Category Archives: Waugh Family

Downside Abbey to Close

In a recent article, The Tablet announced that the Benedictine Abbey at Downside would be closed, after having previously been separated from the public school on the same site in Somerset. The school will remain on the site but the … Continue reading

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Septimus Waugh in The Tablet

The Tablet’s latest issue celebrates the magazine’s 180th anniversary since its founding in 1840. One of the featured articles is a memoir by Septimus Waugh of his father’s religious beliefs and practices. As summarized by the editors: “Evelyn Waugh is … Continue reading

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Roundup: 12 August 2020

–Digital magazine The Big Smoke–Australia has posted a story entitled: “Two literary sons an equal to their famous fathers.” This is by Loretta Barnard. The first successful father/son literary pairing she discusses is that of Alexandre Dumas and his son … Continue reading

Posted in A Handful of Dust, Brideshead Revisited, Evelyn Waugh Studies, Newspapers, Scoop, Waugh Family, World War II | Leave a comment

Soho and Auberon Revisited

A new book about Soho has been written by Darren Coffield. This is Tales from the Colony Room: Soho’s Lost Bohemia. It was reviewed in a recent London Review of Books by novelist Andrew O’Hagan whose review may be even … Continue reading

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Bastille Day Roundup

—The Australian newspaper’s “Media Watch Dog” column cites its previous mention of Evelyn Waugh’s Scoop where the snobbery of the leftie journalist Pappenhacker was revealed. Waugh’s line was that a wealthy communist university-educated chap named Pappenhacker believed that the best … Continue reading

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Brideshead @ 75: Castle Howard, The Spectator, BBC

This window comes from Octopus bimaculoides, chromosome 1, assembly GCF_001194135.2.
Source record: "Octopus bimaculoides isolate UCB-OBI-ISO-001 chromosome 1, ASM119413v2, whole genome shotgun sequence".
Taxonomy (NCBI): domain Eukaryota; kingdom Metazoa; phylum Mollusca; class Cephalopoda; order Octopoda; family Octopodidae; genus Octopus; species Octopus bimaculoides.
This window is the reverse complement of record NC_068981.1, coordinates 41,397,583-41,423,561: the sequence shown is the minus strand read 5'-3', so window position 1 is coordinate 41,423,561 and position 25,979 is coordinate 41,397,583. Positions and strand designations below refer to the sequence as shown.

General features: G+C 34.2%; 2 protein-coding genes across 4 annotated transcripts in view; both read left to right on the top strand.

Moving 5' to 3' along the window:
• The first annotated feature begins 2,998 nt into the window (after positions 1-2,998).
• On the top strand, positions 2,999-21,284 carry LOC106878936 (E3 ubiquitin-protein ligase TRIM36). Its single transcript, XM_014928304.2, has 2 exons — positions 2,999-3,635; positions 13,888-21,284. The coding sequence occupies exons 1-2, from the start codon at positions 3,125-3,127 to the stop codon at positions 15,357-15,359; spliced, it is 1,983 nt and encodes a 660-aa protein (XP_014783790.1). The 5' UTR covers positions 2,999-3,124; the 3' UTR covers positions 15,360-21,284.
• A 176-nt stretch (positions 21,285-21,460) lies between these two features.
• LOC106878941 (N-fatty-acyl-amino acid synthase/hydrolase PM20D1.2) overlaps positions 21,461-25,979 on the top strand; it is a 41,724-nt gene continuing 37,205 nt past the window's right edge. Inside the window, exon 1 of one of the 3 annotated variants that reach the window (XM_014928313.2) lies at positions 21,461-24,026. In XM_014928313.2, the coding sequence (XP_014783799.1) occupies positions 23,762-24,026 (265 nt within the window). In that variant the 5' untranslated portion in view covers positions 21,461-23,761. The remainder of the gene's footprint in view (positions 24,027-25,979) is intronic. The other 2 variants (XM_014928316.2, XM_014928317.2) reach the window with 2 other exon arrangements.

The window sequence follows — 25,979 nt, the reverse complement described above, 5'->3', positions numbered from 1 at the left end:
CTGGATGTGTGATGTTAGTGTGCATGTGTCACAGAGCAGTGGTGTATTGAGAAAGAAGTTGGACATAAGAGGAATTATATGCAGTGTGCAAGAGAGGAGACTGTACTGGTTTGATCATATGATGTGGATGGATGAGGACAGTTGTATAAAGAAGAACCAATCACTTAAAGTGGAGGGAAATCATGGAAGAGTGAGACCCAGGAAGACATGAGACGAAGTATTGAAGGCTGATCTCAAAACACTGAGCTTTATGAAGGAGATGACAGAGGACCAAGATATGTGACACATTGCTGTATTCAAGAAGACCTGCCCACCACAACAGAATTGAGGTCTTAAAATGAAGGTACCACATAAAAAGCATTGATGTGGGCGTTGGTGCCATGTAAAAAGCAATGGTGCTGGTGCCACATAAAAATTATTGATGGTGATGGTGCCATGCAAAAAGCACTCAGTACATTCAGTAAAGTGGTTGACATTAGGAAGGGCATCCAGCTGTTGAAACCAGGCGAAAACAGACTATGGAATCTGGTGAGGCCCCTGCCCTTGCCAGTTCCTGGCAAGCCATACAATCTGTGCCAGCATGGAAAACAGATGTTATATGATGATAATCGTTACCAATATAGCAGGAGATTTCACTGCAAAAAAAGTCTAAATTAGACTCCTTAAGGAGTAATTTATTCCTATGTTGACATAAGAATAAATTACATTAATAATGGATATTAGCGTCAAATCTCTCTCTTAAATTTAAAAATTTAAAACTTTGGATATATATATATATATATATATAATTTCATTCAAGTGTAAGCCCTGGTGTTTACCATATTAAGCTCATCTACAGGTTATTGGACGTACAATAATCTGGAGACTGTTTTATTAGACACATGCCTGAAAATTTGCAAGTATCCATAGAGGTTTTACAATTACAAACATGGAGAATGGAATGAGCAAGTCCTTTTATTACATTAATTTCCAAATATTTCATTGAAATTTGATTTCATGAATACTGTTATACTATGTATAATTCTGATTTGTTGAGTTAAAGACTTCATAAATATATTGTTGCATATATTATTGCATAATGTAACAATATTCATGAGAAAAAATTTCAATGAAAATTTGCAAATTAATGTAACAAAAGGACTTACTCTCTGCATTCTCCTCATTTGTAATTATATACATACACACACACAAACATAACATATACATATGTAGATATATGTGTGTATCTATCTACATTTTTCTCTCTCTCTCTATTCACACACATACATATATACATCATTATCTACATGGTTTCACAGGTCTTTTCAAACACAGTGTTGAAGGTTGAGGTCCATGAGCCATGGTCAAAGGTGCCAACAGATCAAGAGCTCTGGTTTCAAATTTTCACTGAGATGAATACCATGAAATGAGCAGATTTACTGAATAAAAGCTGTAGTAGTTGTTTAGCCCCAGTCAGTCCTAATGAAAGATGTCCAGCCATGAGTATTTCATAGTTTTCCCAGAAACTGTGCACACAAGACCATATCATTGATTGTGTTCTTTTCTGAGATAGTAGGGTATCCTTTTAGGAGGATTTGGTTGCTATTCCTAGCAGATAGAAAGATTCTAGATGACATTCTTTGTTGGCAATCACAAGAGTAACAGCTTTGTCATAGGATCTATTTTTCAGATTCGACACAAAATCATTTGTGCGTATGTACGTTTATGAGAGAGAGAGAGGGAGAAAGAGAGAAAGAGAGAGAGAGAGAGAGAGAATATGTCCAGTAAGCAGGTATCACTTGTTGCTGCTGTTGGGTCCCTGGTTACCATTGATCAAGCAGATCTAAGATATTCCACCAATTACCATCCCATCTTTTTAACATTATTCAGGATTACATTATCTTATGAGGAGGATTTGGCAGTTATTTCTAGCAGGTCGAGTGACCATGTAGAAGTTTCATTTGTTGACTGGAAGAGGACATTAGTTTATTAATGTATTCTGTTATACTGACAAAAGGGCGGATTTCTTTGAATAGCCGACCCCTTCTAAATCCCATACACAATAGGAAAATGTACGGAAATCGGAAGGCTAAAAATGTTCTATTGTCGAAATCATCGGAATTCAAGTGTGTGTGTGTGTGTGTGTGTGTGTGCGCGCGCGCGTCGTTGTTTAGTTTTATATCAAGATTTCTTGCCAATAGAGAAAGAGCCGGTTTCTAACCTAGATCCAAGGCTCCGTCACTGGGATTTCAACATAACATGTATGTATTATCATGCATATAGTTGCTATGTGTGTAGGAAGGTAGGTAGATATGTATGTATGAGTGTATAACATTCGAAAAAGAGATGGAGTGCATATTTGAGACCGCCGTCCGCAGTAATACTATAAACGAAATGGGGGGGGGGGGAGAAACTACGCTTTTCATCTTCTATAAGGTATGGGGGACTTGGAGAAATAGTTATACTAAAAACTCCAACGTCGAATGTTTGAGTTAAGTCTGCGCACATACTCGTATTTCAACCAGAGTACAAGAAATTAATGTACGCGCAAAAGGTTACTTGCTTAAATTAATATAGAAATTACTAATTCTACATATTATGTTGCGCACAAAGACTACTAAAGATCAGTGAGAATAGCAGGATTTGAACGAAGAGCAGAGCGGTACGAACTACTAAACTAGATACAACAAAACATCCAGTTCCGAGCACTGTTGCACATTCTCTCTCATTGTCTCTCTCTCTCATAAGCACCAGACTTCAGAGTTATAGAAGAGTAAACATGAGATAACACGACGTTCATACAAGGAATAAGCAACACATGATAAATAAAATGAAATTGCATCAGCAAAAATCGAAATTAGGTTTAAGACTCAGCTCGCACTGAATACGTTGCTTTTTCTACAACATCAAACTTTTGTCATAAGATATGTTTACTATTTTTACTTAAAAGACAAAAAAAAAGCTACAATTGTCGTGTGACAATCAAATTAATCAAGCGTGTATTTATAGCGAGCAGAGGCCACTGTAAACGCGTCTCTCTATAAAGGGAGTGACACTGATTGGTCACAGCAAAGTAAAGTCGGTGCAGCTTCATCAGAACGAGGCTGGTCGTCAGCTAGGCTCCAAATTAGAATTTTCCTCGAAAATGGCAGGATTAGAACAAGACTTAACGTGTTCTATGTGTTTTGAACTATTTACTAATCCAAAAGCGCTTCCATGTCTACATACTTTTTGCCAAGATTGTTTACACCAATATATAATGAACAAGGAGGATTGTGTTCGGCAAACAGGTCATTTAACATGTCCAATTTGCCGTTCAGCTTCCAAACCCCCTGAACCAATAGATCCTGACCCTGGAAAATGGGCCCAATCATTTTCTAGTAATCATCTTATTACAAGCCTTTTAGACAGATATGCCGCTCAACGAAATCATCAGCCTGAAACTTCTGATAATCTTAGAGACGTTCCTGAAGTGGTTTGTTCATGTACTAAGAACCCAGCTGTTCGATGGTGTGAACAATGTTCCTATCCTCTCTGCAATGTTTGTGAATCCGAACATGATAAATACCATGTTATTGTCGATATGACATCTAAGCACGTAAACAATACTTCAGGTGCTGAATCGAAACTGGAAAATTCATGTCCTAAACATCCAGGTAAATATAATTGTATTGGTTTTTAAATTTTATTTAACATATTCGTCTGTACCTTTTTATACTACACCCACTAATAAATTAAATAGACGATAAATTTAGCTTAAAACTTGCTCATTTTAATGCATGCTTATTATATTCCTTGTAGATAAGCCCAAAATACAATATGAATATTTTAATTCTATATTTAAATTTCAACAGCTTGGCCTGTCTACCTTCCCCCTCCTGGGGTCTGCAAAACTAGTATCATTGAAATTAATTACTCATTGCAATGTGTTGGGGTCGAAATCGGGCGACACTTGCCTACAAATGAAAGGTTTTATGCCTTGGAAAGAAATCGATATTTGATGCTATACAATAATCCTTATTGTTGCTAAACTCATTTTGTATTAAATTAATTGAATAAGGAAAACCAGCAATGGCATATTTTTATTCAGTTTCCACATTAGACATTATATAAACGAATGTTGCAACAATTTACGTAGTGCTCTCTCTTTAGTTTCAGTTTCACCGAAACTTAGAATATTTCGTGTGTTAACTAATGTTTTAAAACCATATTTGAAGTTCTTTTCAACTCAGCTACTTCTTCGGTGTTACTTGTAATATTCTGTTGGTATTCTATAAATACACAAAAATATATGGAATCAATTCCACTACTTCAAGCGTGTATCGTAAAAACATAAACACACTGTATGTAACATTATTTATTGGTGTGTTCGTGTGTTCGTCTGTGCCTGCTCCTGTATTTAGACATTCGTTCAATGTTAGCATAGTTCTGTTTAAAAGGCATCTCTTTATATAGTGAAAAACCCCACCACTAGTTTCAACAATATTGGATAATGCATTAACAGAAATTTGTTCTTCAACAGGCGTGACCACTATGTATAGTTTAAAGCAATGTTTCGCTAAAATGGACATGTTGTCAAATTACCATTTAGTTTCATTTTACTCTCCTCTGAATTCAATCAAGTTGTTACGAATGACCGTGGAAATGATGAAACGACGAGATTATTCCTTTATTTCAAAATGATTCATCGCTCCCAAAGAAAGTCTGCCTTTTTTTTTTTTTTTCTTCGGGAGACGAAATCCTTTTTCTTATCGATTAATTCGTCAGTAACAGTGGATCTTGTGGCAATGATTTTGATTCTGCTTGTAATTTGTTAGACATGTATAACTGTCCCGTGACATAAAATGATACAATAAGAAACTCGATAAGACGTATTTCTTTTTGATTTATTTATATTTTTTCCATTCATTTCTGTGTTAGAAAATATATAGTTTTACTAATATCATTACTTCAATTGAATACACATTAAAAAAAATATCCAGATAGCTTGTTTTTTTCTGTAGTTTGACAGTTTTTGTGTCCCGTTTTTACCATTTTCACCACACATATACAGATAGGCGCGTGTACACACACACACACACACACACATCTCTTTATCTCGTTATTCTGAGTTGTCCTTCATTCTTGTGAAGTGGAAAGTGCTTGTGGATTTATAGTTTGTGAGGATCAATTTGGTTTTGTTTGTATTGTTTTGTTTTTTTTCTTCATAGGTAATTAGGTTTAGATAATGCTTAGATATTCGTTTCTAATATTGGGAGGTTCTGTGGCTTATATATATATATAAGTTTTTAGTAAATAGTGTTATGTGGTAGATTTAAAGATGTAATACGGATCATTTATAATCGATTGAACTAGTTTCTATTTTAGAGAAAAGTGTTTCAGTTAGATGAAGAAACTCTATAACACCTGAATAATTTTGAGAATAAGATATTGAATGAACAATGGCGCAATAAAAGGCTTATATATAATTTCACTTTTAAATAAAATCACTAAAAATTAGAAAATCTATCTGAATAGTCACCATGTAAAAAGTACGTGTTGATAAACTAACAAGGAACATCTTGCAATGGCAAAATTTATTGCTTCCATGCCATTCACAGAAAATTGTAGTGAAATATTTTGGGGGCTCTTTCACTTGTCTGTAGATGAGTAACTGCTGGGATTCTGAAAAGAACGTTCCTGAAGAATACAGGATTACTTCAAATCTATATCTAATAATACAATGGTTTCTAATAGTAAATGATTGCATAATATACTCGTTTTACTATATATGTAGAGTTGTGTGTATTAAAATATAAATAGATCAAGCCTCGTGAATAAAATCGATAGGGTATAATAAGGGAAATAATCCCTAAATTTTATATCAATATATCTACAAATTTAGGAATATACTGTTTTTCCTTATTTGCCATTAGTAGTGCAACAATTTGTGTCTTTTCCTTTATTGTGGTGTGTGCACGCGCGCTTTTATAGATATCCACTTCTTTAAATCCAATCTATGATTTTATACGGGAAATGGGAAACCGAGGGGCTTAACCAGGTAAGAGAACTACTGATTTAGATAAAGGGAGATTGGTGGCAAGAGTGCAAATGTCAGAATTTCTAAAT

Today is the 75th anniversary of the first book publication of Brideshead Revisited. Chapman & Hall and the Book Society jointly issued the book in London on 28 May 1945. The occasion has been marked in several recent events: –Castle … Continue reading

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Wanted: Comic Novelists

Writing in the UK-based magazine The Critic, Alexander Larman bemoans the lack of comic novels in today’s literary marketplace. This is in an article entitled “Where is the Waugh or Wodehouse of our time?┬áComic writing: light distraction or social mirror?” … Continue reading

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The Spectator at 10,000 (More)

The Spectator’s celebration of its 10,000th issue continues to spread and produce comment. The Daily Telegraph provides an opportunity for The Spectator’s current editor Fraser Nelson to explain what he has found to be the magazine’s approach to politics: …David … Continue reading

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New Yorker’s “Waugh Stories”

The New Yorker has reposted its 2007 article entitled “Waugh Stories”. This apparently began life as a review of Alexander Waugh’s 2004 book Fathers and Sons but grew into something more ambitious in which the reviewer Joan Acocella launches into … Continue reading

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The Spectator at 10,000

The Spectator, always proud of its heritage as the oldest periodical in English, is now celebrating the publication of its 10,000th issue. As part of this, they commissioned a clerihew competition (“Two couplets, AABB, metrically clunky, laconic and humorous in … Continue reading

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